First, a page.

What is Romantic Suspense?
Reviewing J.D. Robb’s Apprentice in Death
In this episode of the Romantic Suspense Insider Podcast, I’m going to start off looking at what makes a book romantic suspense as opposed to either a straight romance novel or a mystery.
The idea came during a discussion with my sister who is a librarian at our local library. I have been a huge fan of J.D. Robb’s futuristic In Death series for several years. What I found interesting is that the paperback version of these books (by Berkley) all list them as romantic suspense while the library puts the hardbacks in the mystery section. This has been one of my pet-peeves for quite some time. I spend too much time digging through books trying to find a romantic suspense.
I think the main delineation between a mystery and a romantic suspense is the balance between the relationship and the solution. In a mystery, the solving of the crime is paramount over everything else. In a romance novel, we’re looking at the couple pairing up and what’s preventing them from being together. In a romantic suspense, we depend on both of these. The couple must grow together, and their relationship must change as the story goes on. They are kept apart by some force, very likely the mystery that they need to solve. But there is a balance; it’s almost like having 2 plots in the book and both need equal billing.
The Romance Writers of America (RWA) distinguish between romantic suspense and mystery/suspense with romantic elements. The major point is based on how important the relationship between the 2 characters is to the story. If it is a minor point, the story would be classified as mystery with romantic element. If it is a driving point (maybe even the main point) then it becomes romantic suspense.
Let me use a few examples. A few weeks ago I reviewed a mystery, Murder on Blake Hill (see the review here). Now this mystery had a couple that were directly involved; he was the detective and she was a journalist. There were a few love scenes in the book but the primary focus of the story was solving the case of the murders that had occurred. On the other side, the book I’m reviewing later in this episode, Apprentice in Death, has several murders and does focus on finding the killer. But an equal amount of time is spent on Eve’s relationship with Roarke and how they navigate the concept of marriage and friendship.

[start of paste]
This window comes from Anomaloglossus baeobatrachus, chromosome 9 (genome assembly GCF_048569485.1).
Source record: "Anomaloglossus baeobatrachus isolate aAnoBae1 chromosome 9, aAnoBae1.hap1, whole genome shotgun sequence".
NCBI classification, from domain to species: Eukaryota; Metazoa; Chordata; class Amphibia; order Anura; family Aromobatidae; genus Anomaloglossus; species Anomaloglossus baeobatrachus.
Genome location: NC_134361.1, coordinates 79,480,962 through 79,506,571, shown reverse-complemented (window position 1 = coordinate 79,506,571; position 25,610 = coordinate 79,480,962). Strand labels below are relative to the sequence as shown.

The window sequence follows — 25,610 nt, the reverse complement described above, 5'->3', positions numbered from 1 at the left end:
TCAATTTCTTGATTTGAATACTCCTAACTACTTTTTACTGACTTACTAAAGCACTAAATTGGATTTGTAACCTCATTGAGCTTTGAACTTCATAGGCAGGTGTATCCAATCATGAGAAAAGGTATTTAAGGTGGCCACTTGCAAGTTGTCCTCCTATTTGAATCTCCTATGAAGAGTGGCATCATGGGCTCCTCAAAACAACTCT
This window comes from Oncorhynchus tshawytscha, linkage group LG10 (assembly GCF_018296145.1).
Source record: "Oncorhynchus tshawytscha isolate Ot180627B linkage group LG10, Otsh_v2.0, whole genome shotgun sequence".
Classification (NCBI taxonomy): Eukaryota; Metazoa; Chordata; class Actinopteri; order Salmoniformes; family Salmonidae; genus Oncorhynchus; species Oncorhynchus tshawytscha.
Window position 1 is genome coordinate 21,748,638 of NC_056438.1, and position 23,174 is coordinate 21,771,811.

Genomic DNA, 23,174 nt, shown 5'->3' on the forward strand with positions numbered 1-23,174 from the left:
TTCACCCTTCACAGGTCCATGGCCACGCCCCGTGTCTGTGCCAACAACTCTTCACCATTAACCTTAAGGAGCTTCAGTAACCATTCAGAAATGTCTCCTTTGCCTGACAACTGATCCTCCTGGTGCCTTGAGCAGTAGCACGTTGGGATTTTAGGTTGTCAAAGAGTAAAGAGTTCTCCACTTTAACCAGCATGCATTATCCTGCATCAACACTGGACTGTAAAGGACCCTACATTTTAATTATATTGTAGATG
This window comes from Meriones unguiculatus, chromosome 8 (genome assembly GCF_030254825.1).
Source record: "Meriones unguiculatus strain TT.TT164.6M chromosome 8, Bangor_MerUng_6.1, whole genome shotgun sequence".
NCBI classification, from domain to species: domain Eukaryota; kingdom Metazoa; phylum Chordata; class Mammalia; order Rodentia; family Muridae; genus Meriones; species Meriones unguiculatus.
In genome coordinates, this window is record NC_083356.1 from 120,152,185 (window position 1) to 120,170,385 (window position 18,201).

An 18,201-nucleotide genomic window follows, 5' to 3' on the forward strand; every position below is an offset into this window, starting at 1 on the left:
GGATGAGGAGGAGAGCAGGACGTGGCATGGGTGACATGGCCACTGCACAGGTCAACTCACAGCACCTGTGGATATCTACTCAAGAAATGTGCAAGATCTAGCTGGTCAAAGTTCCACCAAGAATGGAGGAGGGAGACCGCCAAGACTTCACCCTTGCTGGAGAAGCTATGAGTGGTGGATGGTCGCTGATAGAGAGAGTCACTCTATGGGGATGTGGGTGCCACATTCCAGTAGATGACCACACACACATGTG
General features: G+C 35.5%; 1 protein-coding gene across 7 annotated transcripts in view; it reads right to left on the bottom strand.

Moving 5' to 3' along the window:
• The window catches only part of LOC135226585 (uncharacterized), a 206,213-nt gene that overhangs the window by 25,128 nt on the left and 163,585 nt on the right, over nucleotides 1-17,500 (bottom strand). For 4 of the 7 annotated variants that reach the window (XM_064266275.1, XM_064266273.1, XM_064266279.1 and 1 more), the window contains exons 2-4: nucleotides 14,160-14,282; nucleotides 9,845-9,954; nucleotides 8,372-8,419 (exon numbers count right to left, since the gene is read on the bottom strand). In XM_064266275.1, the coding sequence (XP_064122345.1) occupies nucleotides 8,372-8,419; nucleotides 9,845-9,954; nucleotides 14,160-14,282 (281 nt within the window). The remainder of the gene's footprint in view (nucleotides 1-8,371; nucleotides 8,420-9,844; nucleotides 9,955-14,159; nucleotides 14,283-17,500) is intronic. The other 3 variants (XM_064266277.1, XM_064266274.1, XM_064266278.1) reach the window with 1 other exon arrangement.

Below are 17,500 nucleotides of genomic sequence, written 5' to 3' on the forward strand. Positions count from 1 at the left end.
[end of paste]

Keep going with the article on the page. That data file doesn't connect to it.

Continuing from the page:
In both cases, great books, great stories each have love scenes and a couple devoted to each other. But their classifications are very different.
Title: Apprentice in Death
Author: J.D. Robb
Release Date: September 6, 2016
The year is 2061, and a sniper is taking down victims in New York City in what appears to be a random series of shootings. NYSPD homicide detective, Eve Dallas and her partner, Delia Peabody, are faced with the task of finding the shooter. Eve has help from her billionaire husband and reformed-criminal, Roarke. Roarke creates a computer program that quickly tells the detectives they are dealing with an Long Distance Serial Killer.
The detectives call in many of their comrades, Captain Feeney and Detective Ian McNab (Peabody’s main squeeze) from the Electronics Detective Division, along with Dr. Charlotte Mira and a few others to help them understand what is driving their LDSK so they can get ahead and apprehend the killer.
I really enjoy the In Death series, and Apprentice in Death was no different. It would have been a one sit read except for a medical emergency keeping me from sitting with the book for the needed 3 hours. It will be one I will be purchasing in hardcover for my collection.
The characters of Eve, Roarke, Peabody, McNab, Feeney, Mira, and many others are ones that we have grown to love over the past 21 years and the life of this series. They have been formed and expanded as needed over the time, so by the time we see them in book #43 of the series, they are extremely well developed. I would guess that many of the In Death fans have a pretty clear picture of their favorite characters, and may even have some fanfics about them as well.
The setting, NYC in 2061, is apt enough. There is enough description that you can imagine yourself there (if you’ve never visited NYC) but not enough to send those of us who have perpetual nightmares about big cities over the edge. Readers have to remember that this series is set roughly 45 years in the future, so there may be some changes that are purely artistic license. Likewise, some of the technology that is commonly used throughout the book may seem far-fetched right now, but most of it I think would be well within the realm of possibility. For example, from the beginning of the series (1995, Naked in Death) Eve routinely uses a communicator that lets her see and talk to someone. I’m not taking the time to look up when the iPhone came out that gave us this technology, but it wasn’t too long after. Likewise, in 1902 we hadn’t yet had powered flight but 45 years later by 1947 we had some of the most historic fighters ever made flying. I’m not going to get twisted about the idea that cars can go vertical in this story, or that the weapons of choice are lasers as opposed to guns.
The language and heat issues in this book are about normal for the series. The characters tend to use some cursing, but it isn’t used just for the sake of using it. Most often it occurs when something dramatic has just happened or there is an argument between characters.
The heat level for this book may actually be lower than normal. There was only one main love scene that was really described in the book.
Overall, I loved this book, and would highly recommend it.